Wednesday, January 21, 2009

Cost cutting measures put employees on the dock waving goodbye at BC Ferries

Declining revenues and troubled economic times have combined providing for a storm of fiscal concern, one which BC Ferries has answered with job cuts and early retirements to its management levels.

Monday was a rather busy day in the human resources world as the Ferry Corporation reduced the number of directors on their board, and reduced the numbers working in the management and administration departments by 35, engaging in a process that BC Ferries describes as a process which is “aligning our costs with the marketplace during these uncertain and turbulent times.”

While the positions eliminated on Monday were all staff posts, there are concerns that future reductions may reach into the unionized work force, most of which it is suspected would have to be shore based workers, as Transport Canada has strict staffing requirements in place for ship board personnel on vessels along coastal waters.

The NDP critic for Ferries, North Coast MLA Gary Coons has long been concerned about the developments at BC Ferries, pointing out that hiring has been a frequent topic of interest over the last few years since the company went from being under government contro,l to a quasi private state, all be it one dependant on public funding.

Coons points to a number of recent jobs created or shuffled over the last few years by the Ferry Corporation, which have been exempt from any form of public scrutiny or oversight by the province.

Under its private status, hiring decisions have evolved as an internal process, seemingly with little accountability (or interest it seems) required to the provincial government, even though one would think that they should have an interest in the state of the provinces fleet of coastal transportation vessels.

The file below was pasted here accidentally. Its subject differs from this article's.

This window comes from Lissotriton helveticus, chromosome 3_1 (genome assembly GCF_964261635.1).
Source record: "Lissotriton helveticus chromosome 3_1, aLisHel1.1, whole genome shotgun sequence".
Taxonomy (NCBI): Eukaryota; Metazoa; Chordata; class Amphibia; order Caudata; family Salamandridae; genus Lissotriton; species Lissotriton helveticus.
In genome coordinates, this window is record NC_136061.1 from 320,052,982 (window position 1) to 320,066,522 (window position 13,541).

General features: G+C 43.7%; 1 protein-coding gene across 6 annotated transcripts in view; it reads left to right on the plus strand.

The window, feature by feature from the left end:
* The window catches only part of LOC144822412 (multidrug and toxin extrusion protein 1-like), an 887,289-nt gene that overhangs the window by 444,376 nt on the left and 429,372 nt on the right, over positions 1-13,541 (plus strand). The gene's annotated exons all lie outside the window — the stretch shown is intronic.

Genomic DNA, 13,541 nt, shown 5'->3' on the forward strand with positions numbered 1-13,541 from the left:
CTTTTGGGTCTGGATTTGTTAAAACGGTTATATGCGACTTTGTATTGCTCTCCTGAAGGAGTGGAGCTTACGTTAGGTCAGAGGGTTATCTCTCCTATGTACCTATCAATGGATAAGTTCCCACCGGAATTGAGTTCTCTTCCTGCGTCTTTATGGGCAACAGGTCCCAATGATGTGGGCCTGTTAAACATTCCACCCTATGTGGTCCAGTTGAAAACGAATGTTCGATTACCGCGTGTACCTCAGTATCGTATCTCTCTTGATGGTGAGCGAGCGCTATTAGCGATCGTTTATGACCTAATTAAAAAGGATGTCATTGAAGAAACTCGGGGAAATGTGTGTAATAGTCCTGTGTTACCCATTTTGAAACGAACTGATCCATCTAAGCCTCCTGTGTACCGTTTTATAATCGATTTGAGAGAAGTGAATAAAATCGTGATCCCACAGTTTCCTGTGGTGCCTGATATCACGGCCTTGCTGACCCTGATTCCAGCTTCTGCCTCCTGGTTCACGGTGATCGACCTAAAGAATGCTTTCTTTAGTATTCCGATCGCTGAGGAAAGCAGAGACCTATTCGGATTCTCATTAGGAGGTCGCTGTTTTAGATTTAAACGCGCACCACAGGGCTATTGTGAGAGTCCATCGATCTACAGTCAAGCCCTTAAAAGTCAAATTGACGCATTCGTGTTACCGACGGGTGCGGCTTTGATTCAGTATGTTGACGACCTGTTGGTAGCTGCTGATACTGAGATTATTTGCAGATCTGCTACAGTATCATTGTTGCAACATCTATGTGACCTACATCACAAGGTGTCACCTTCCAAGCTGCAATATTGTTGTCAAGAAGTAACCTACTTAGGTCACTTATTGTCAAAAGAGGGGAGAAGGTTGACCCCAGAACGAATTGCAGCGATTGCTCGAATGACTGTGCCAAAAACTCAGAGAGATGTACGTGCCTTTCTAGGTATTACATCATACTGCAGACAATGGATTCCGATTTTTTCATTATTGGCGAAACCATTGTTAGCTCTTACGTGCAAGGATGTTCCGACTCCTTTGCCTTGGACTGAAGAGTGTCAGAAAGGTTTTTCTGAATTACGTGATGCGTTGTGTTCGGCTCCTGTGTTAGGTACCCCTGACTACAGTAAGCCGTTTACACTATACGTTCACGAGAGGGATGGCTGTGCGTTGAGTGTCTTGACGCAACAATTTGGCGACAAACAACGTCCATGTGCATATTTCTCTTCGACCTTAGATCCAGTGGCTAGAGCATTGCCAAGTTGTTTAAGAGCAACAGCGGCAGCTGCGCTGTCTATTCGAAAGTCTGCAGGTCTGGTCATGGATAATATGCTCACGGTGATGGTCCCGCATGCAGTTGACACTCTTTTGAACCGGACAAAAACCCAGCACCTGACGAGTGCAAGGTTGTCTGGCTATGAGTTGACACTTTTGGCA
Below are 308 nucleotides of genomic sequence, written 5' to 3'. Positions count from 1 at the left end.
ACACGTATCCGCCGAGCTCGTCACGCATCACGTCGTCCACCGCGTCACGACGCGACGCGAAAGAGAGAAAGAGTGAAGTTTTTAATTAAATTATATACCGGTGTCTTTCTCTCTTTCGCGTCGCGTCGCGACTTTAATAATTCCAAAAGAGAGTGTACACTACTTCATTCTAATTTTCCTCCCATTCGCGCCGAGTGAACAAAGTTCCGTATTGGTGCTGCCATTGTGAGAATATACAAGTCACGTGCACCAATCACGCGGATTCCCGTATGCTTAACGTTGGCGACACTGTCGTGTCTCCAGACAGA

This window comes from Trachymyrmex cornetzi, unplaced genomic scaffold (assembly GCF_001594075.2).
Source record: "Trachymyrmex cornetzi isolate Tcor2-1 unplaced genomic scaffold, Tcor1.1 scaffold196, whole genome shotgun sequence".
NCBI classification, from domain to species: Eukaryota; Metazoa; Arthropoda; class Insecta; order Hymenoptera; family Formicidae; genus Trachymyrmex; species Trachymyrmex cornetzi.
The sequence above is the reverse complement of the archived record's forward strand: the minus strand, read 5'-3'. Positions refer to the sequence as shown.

For Coons and the NDP that apparent lack of accountability is putting the entire coastal system at risk, setting the stage for more layoffs in the future and even schedule reductions as the financial clamp tightens around the Ferry Corporation.
BC Ferry President David Hahn, takes exception to the recent and past statements of Mr. Coons, claiming that the Corporation is hardly secretive and that their books are open, that tone of debate continues on with what is becoming a regular exchange between the two over issues regarding the current status of the Ferries as a quasi private operation.

It has long been a desire of the NDP to see the Corporation returned to the domain of the provincial government, the suggestion being that the transportation network is far too important to the people of the province, to be allowed to remain in the rather secretive world of private enterprise.

Critics of that thought point out that the Ferry Corporation has always been a handful for whomever is in charge, be it as a government agency or in its current configuration.

The current fiscal trouble, when combined with challenging employee/employer relations and recent maritime incidents, only seem to add to the belief that it is a corporation that needs a full review. An overall assessment and audit, of where things stand at the moment and where they may be going in the near and far term. What seems to be needed rather quickly is an item by item examination of what is working, what isn’t working and what is truly best for the Corporation, its customers and province’s taxpayers.
For now though it must be getting a little uneasy for those that work for the Ferry Corporation, a memo obtained by the Vancouver Province provided the kind of statement that won't do much to soothe the workforce, as management advises that "over the next few weeks, further adjustments in roles and responsibilities may be required as we implement these changes."

While the employees begin looking over their shoulders over their job security and wonder if they'll be one of the "changes", the process of fleet replacement continues on.
At the same time that they were handing out their layoff notices on Monday, the Ferry Corporation was also announcing the finalization of its loan for the soon to be in service Northern Expedition.

A 108 million dollar loan agreement was just completed with a German bank, providing for a twelve year loan with an interest rate of 2.95 per cent, with the I’s dotted and the T’s crossed on the loan, the Northern Expedition will now soon set sail for North America, with an anticipated departure date from its German birthplace set for January 29.

What remains to be seen, is how many will be left on the employment rolls at BC Ferries to welcome the new vessel to the fleet.

Victoria Times Colonist--Ferries CEO confirms staff layoffs, plus company signs $108 million loan for new ship
Vancouver Province-- BC Ferries' statement on the cuts
CHEK News-- Ferry Layoffs

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